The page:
A few posts ago I was ruminating over the benefits of Gymnastics for kids. I spun into a bit about brain development. After a few comments from friends I decided to add on to that post and finish out the thought.
Today we are pretty comfortable knowing that a child’s success is based off of good health and education. That seems like something we could all agree on, right? Right. Yet we see disturbing trends in child obesity still on the up-swing. This is particularly disturbing because obesity and lethargy go hand in hand and as research has shown, physical activity and academic achievement also go hand in hand but are opposite of the first pair. So how do we change the trend to curve downward instead of its current climb?
I have been reading a lot about brain function lately and I have found neuroscience has some interesting points that indicate “how we actually learn” and how we can stop the trend mentioned above. This sadly rising trend has children spending, on average, about 7 hours a day of screen time. That is computer screen, hand held screen, TV screen etc. This is a problem because being sedentary leads to lethargy. Lethargy leads to increasingly being more sedentary and merrily we go along.
Parents too are spending many hours in front of a screen (especially with the advent of Zoom meetings) but the developing brain of a child and the brain of an adult have different effects from the same input. When a baby is born it has 100 billion neurons, or brain cells, and it begins laying connections or circuits to other cells by being exposed to stimuli. This is basically how we learn, grownups too. But, since the baby’s brain is so “un-connected” it needs those stimuli even more. Between the ages of 3 and 10 a child’s brain is twice as active as an adult’s because it is establishing trillions of new connections and neural pathways. In fact it’s building so many new connections that it actually begins pruning unused connections to reestablish more pathways to grow. Amazing!
What exactly does that have to do with exercise? Well, most of the connections being created are enhanced by movement and interactive sensory input. Without that coordination of input the brain has a more difficult time laying those connections down and there is a direct impact on how well we learn. Scientists have documented research depicting the coordination and relationship between learning and physical movement and skill acquisition. Learning new physical skills incorporates muscle movement; and that type of learning overlaps and enhances the other learning that people need, namely reading, math, language and logic.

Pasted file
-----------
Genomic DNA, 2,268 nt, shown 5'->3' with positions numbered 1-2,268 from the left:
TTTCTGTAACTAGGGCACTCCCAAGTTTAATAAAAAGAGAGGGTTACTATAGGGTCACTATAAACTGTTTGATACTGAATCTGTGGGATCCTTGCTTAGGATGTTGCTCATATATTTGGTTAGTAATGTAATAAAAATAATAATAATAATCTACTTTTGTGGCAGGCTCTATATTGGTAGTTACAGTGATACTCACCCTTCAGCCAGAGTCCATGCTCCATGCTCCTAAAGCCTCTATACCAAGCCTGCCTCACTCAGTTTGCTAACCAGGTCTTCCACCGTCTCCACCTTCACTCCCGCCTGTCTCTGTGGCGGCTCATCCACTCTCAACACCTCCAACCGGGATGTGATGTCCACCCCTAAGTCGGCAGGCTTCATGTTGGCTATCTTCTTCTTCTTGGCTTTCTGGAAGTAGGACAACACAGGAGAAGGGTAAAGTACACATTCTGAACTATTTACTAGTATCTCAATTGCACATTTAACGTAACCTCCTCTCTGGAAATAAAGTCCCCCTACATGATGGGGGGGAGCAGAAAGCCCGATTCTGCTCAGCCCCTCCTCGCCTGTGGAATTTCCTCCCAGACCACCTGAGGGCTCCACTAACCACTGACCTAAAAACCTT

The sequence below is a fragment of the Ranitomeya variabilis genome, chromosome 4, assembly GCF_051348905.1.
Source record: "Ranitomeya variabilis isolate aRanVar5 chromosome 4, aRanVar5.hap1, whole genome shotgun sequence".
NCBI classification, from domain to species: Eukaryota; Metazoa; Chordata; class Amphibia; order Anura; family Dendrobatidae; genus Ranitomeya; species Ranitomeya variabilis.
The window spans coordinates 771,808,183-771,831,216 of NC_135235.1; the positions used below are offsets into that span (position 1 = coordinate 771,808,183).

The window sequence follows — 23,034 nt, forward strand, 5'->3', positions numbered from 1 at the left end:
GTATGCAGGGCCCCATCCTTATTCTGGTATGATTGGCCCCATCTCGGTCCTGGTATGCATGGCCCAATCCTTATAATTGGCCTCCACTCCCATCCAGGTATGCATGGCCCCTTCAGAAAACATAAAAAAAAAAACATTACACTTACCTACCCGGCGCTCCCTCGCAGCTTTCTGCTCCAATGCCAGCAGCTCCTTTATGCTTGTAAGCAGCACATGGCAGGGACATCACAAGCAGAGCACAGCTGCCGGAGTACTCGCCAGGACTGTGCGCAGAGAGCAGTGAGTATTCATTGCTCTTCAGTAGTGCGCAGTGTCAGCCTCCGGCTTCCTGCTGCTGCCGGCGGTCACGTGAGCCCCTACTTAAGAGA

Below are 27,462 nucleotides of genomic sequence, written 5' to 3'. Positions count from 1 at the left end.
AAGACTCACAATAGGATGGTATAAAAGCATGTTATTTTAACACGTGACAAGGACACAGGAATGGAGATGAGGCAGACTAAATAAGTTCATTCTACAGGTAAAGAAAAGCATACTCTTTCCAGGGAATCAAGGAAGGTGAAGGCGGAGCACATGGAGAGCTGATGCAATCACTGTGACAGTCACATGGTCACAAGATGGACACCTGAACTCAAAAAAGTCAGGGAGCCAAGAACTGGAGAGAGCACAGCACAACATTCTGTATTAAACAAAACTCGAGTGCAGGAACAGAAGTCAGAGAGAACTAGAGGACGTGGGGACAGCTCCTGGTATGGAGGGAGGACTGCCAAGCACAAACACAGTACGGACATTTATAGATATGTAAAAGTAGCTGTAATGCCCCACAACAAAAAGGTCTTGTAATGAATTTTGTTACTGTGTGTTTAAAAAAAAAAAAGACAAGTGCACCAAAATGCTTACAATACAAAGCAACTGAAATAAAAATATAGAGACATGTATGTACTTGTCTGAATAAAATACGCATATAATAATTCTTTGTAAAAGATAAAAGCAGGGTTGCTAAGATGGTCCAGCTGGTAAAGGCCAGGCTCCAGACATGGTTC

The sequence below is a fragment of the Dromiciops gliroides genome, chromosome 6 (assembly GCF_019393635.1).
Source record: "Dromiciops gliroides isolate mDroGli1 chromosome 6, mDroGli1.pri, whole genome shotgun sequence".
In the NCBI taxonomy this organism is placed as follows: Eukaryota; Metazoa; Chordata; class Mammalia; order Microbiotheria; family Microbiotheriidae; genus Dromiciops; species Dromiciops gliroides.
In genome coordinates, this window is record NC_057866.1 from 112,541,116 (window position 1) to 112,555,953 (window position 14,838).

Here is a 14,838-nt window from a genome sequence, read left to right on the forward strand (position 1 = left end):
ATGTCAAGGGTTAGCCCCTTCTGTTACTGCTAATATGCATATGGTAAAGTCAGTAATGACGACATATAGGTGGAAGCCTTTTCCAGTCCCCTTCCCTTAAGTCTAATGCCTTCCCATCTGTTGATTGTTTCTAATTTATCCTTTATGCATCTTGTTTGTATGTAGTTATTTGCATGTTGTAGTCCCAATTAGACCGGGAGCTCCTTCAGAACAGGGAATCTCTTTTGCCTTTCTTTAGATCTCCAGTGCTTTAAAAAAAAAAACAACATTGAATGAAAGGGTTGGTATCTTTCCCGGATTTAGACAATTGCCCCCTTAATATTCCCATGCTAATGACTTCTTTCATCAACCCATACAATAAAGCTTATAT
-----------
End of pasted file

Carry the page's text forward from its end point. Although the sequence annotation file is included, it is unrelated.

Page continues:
Gymnastics is the learning of new skills as the athlete develops into a gymnast. A somersault or roll on the floor develops into a handspring, develops into a front flip, develops into a twisting front flip etc. New pathways are created with every new layer of skill acquisition. This is markedly different than a sport like baseball, for example, where the basic skills are refined as the athlete progresses but no new skills are learned. Throwing catching, swinging and running are the same skills for a 5 year old in T ball as they are for an MLB player, albeit at a different level of performance. So again, gymnastics is at the top of the list for helping children develop. This time it’s their brains.
The latest studies in education are showing that the single greatest predictor for success in reading and math from kindergarten through 4th grade is actually hand-eye coordination and motor skills. I personally feel that gymnastics is the highest form of physical skill development and more studies have shown neural networks, i.e. the flow of information in the brain of children in preschool gymnastics is much higher than children who are not exposed to such activity. “Neurologists are finding evidence that the cerebellum, which coordinates the physical movement also coordinates the movement of thought” says John Ratey in his book The User’s Guide to the Brain. Learning in essence then, is not just in our heads, but in our bodies. If we are to learn and reach, or surpass, our potential we must exercise both.
Sadly as our schools have financial restraints put on their operations, we are seeing student access to physical activity reduced. Sports being cut, gym class hours reduced, and playground time even abandoned completely are trends across many school districts. This is an embarrassing place for a great country to find itself in. As the rest of the world catches up with America in the footrace of ingenuity we are only finding ways to slow our own pace.
Children need a physical outlet, not only to combat the trend of obesity but to help them learn and develop their brains and learning capacity. There is a reason why early educators came up with the idea of recess; because some of the most productive time of a student’s day is right after physical activity. Why on earth would we take that away?